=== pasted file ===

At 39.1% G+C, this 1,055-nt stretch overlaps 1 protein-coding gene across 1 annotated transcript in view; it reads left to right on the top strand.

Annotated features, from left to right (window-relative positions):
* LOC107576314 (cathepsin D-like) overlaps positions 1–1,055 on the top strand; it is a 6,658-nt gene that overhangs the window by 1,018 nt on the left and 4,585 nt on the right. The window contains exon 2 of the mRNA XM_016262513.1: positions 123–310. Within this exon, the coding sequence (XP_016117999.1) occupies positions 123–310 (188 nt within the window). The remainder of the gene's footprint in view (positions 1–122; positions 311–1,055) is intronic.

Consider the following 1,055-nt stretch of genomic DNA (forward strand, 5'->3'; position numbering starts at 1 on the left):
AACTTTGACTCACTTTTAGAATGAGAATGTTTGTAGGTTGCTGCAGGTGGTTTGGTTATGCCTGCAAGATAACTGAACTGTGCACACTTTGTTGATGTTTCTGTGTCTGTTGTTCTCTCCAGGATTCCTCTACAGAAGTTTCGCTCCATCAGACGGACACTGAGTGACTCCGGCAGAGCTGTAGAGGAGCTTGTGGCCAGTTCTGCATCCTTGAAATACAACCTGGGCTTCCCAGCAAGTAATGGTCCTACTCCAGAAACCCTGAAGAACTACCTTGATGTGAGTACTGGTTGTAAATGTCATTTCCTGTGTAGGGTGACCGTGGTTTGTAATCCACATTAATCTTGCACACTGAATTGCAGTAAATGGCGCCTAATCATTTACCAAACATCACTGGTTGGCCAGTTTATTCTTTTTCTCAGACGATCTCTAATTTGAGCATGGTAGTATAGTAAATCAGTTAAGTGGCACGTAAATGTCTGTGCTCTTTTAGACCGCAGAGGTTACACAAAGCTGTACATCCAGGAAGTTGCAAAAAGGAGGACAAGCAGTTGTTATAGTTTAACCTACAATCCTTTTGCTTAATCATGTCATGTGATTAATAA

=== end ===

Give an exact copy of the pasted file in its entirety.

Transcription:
At 39.1% G+C, this 1,055-nt stretch overlaps 1 protein-coding gene across 1 annotated transcript in view; it reads left to right on the top strand.

Annotated features, from left to right (window-relative positions):
* LOC107576314 (cathepsin D-like) overlaps positions 1–1,055 on the top strand; it is a 6,658-nt gene that overhangs the window by 1,018 nt on the left and 4,585 nt on the right. The window contains exon 2 of the mRNA XM_016262513.1: positions 123–310. Within this exon, the coding sequence (XP_016117999.1) occupies positions 123–310 (188 nt within the window). The remainder of the gene's footprint in view (positions 1–122; positions 311–1,055) is intronic.

Consider the following 1,055-nt stretch of genomic DNA (forward strand, 5'->3'; position numbering starts at 1 on the left):
AACTTTGACTCACTTTTAGAATGAGAATGTTTGTAGGTTGCTGCAGGTGGTTTGGTTATGCCTGCAAGATAACTGAACTGTGCACACTTTGTTGATGTTTCTGTGTCTGTTGTTCTCTCCAGGATTCCTCTACAGAAGTTTCGCTCCATCAGACGGACACTGAGTGACTCCGGCAGAGCTGTAGAGGAGCTTGTGGCCAGTTCTGCATCCTTGAAATACAACCTGGGCTTCCCAGCAAGTAATGGTCCTACTCCAGAAACCCTGAAGAACTACCTTGATGTGAGTACTGGTTGTAAATGTCATTTCCTGTGTAGGGTGACCGTGGTTTGTAATCCACATTAATCTTGCACACTGAATTGCAGTAAATGGCGCCTAATCATTTACCAAACATCACTGGTTGGCCAGTTTATTCTTTTTCTCAGACGATCTCTAATTTGAGCATGGTAGTATAGTAAATCAGTTAAGTGGCACGTAAATGTCTGTGCTCTTTTAGACCGCAGAGGTTACACAAAGCTGTACATCCAGGAAGTTGCAAAAAGGAGGACAAGCAGTTGTTATAGTTTAACCTACAATCCTTTTGCTTAATCATGTCATGTGATTAATAA